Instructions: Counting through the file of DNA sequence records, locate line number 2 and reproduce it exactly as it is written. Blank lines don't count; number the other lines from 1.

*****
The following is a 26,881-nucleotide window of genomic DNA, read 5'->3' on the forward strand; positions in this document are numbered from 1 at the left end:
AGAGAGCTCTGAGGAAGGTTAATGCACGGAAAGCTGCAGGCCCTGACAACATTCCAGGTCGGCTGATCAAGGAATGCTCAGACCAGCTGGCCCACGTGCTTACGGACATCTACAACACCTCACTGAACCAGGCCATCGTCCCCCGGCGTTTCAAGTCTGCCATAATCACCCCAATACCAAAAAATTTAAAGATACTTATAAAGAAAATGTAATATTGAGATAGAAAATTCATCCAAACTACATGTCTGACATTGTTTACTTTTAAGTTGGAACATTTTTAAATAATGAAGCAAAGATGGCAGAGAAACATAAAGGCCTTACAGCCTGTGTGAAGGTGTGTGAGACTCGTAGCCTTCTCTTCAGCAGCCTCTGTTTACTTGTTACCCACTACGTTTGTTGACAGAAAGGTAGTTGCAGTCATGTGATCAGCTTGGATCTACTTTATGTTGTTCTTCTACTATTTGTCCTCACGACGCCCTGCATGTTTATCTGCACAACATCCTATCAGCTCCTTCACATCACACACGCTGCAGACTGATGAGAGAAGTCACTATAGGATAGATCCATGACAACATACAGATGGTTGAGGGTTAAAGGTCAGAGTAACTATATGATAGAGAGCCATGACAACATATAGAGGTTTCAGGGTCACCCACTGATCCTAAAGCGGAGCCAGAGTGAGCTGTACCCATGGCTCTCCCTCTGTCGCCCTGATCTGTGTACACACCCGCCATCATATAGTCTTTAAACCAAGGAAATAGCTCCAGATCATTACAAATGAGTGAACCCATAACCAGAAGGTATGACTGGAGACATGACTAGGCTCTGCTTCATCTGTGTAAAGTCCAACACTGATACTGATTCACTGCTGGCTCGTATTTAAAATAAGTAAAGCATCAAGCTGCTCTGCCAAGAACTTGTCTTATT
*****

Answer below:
AGAGAGCTCTGAGGAAGGTTAATGCACGGAAAGCTGCAGGCCCTGACAACATTCCAGGTCGGCTGATCAAGGAATGCTCAGACCAGCTGGCCCACGTGCTTACGGACATCTACAACACCTCACTGAACCAGGCCATCGTCCCCCGGCGTTTCAAGTCTGCCATAATCACCCCAATACCAAAAAATTTAAAGATACTTATAAAGAAAATGTAATATTGAGATAGAAAATTCATCCAAACTACATGTCTGACATTGTTTACTTTTAAGTTGGAACATTTTTAAATAATGAAGCAAAGATGGCAGAGAAACATAAAGGCCTTACAGCCTGTGTGAAGGTGTGTGAGACTCGTAGCCTTCTCTTCAGCAGCCTCTGTTTACTTGTTACCCACTACGTTTGTTGACAGAAAGGTAGTTGCAGTCATGTGATCAGCTTGGATCTACTTTATGTTGTTCTTCTACTATTTGTCCTCACGACGCCCTGCATGTTTATCTGCACAACATCCTATCAGCTCCTTCACATCACACACGCTGCAGACTGATGAGAGAAGTCACTATAGGATAGATCCATGACAACATACAGATGGTTGAGGGTTAAAGGTCAGAGTAACTATATGATAGAGAGCCATGACAACATATAGAGGTTTCAGGGTCACCCACTGATCCTAAAGCGGAGCCAGAGTGAGCTGTACCCATGGCTCTCCCTCTGTCGCCCTGATCTGTGTACACACCCGCCATCATATAGTCTTTAAACCAAGGAAATAGCTCCAGATCATTACAAATGAGTGAACCCATAACCAGAAGGTATGACTGGAGACATGACTAGGCTCTGCTTCATCTGTGTAAAGTCCAACACTGATACTGATTCACTGCTGGCTCGTATTTAAAATAAGTAAAGCATCAAGCTGCTCTGCCAAGAACTTGTCTTATT